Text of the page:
The Shanghai–Hangzhou railway also known as the Huhang railway (simplified Chinese: 沪杭铁路; traditional Chinese: 滬杭鐵路; pinyin: hùháng tiělù), is a double-track railroad in eastern China between Shanghai and Hangzhou in Zhejiang Province. Its name in Chinese, the Huhang Line, is named after the railway's two terminal cities, Shanghai, whose Chinese character abbreviation is hu and Hangzhou. The line is 200 km (124 mi) long and was built from 1906 to 1909. Cities along the route include Shanghai, Jiaxing and Hangzhou. The line now forms part of the Shanghai–Kunming railway.
In 1898, the Qing government of China granted to Britain a concession to build a railway between Shanghai and Hangzhou. This concession drew strong domestic opposition against foreign ownership of railways. In 1905, the Qing government's railway construction policy shifted in favor of local provincial governments. Jiangsu and Zhejiang provinces received approval to build the Shanghai–Hangzhou railway and raised 4.84 and 3.88 million silver dollars, respectively, for the project through chartered companies. Construction began in September 1906 on the western (Hangzhou–Fengjing) section and in February 1907 on the eastern (Fengjing–Shanghai) section. The western section entered into operation in April 1909, the two sections were joined together in June and through-train operation began in July. The line was 186.2 km in length.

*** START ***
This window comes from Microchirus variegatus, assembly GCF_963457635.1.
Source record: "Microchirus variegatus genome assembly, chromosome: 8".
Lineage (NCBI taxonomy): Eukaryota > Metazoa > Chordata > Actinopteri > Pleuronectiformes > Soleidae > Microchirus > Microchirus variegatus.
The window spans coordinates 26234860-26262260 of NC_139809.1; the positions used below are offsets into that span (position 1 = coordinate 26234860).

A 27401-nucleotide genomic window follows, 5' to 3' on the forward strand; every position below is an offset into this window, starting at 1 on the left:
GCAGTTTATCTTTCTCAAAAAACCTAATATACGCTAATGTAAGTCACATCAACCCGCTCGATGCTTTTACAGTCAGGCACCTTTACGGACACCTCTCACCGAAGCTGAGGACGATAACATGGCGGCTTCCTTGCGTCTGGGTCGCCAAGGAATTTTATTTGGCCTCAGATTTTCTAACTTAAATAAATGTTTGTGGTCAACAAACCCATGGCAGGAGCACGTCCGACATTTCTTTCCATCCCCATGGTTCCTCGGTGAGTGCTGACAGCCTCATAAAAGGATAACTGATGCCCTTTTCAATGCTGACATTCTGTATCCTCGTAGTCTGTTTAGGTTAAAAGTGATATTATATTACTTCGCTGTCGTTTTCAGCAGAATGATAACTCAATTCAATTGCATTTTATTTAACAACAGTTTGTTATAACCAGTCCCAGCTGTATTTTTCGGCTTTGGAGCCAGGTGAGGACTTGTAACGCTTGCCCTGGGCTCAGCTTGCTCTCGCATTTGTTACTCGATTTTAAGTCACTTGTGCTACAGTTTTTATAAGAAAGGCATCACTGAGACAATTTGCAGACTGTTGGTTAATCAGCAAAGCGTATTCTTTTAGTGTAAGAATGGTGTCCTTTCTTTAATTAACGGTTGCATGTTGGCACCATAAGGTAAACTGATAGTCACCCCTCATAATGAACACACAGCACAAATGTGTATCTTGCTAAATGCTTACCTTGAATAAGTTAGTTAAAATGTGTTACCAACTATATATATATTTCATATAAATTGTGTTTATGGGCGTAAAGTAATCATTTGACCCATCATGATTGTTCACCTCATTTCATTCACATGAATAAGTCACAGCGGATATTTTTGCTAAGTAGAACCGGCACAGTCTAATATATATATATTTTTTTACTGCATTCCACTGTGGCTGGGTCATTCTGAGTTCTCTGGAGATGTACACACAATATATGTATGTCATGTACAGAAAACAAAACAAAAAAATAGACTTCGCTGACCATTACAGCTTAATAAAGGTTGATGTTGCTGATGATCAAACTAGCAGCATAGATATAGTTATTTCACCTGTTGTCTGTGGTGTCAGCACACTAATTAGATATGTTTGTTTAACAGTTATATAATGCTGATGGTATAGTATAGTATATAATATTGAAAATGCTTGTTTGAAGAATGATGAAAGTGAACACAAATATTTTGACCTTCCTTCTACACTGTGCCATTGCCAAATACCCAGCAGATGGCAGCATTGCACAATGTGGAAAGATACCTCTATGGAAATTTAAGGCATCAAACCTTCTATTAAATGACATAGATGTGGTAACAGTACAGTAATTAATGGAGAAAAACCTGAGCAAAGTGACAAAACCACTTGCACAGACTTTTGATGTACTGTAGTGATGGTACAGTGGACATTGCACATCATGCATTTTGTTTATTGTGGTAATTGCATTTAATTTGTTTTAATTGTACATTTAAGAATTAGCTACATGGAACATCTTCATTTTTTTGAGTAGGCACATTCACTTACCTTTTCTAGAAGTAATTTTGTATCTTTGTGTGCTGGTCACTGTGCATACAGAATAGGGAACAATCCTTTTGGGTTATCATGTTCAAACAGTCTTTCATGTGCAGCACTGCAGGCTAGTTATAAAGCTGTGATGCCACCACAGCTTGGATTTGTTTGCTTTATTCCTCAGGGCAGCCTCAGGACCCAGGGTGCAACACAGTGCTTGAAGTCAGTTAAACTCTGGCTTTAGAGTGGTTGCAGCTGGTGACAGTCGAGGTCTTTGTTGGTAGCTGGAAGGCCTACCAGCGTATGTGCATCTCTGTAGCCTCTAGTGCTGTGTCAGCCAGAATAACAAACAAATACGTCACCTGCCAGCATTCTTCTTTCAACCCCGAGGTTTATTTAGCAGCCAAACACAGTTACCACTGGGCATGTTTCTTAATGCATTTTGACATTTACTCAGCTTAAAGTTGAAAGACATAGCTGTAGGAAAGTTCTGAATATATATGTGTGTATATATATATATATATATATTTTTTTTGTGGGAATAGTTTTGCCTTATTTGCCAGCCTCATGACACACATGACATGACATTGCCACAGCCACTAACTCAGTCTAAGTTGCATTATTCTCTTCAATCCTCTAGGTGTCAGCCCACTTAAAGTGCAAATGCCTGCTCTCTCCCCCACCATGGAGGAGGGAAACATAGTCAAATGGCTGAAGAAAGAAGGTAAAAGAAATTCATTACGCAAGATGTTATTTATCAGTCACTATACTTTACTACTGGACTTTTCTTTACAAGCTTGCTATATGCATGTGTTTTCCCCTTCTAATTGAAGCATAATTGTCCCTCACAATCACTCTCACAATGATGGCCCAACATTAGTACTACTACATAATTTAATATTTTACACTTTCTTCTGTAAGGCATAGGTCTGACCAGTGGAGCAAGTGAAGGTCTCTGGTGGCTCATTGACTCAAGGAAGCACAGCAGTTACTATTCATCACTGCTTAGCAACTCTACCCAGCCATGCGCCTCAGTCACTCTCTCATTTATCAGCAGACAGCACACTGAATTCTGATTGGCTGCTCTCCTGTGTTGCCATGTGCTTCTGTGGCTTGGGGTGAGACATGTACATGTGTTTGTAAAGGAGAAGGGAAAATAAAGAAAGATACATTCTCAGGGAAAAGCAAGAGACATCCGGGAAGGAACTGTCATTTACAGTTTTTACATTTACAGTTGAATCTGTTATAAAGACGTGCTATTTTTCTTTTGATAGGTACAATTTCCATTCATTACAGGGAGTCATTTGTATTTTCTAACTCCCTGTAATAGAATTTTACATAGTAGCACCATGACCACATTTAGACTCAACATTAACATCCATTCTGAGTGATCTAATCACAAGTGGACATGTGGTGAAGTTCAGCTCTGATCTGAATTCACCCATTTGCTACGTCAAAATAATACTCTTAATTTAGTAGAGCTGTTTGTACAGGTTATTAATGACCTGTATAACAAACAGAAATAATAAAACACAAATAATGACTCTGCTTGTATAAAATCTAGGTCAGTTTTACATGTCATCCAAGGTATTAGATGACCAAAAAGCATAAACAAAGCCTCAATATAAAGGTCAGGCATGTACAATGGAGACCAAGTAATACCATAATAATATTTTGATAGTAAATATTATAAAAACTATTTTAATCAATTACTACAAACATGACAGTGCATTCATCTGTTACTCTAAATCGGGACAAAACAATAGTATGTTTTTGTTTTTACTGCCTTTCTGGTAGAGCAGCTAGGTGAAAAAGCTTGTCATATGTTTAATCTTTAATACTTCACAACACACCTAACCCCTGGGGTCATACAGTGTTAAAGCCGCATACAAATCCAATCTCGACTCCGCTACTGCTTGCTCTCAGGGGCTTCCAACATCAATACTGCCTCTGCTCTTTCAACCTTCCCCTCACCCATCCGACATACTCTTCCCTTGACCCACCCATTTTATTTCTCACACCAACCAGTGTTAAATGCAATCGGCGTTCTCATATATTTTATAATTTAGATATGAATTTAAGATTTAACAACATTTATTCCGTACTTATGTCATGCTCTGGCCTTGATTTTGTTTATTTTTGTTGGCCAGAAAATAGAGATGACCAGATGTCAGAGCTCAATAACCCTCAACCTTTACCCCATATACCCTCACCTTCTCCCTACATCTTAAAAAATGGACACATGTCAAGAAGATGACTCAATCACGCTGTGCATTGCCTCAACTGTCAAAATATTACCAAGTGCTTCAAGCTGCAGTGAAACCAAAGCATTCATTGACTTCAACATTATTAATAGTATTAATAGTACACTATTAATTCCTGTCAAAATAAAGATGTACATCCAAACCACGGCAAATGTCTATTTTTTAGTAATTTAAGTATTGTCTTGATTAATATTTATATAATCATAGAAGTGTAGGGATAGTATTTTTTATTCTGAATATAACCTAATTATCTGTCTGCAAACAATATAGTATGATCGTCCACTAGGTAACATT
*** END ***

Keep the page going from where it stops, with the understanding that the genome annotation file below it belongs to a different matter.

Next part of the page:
After the Xinhai Revolution, the national government purchased the railway from the two province-chartered companies, and in 1915, the line was extended in Shanghai to join with the Shanghai–Nanjing railway at the Shanghai North railway station.
During World War II, the line was bombed and rebuilt by the Japanese occupying forces. In the Chinese Civil War, Nationalist forces destroyed 16 bridges on the line to stall the Communist advance on Shanghai in the spring of 1949. Service was restored on August 1, 1949, and the bridges were fully rebuilt in 1950. The line was electrified from 2004 to 2006. In 2007, during the Sixth Railway Speed-Up Campaign, the line was organized into the Shanghai–Kunming railway.
- "《上海通志》 第二十九卷，第二节" (in Chinese). Retrieved October 18, 2011.
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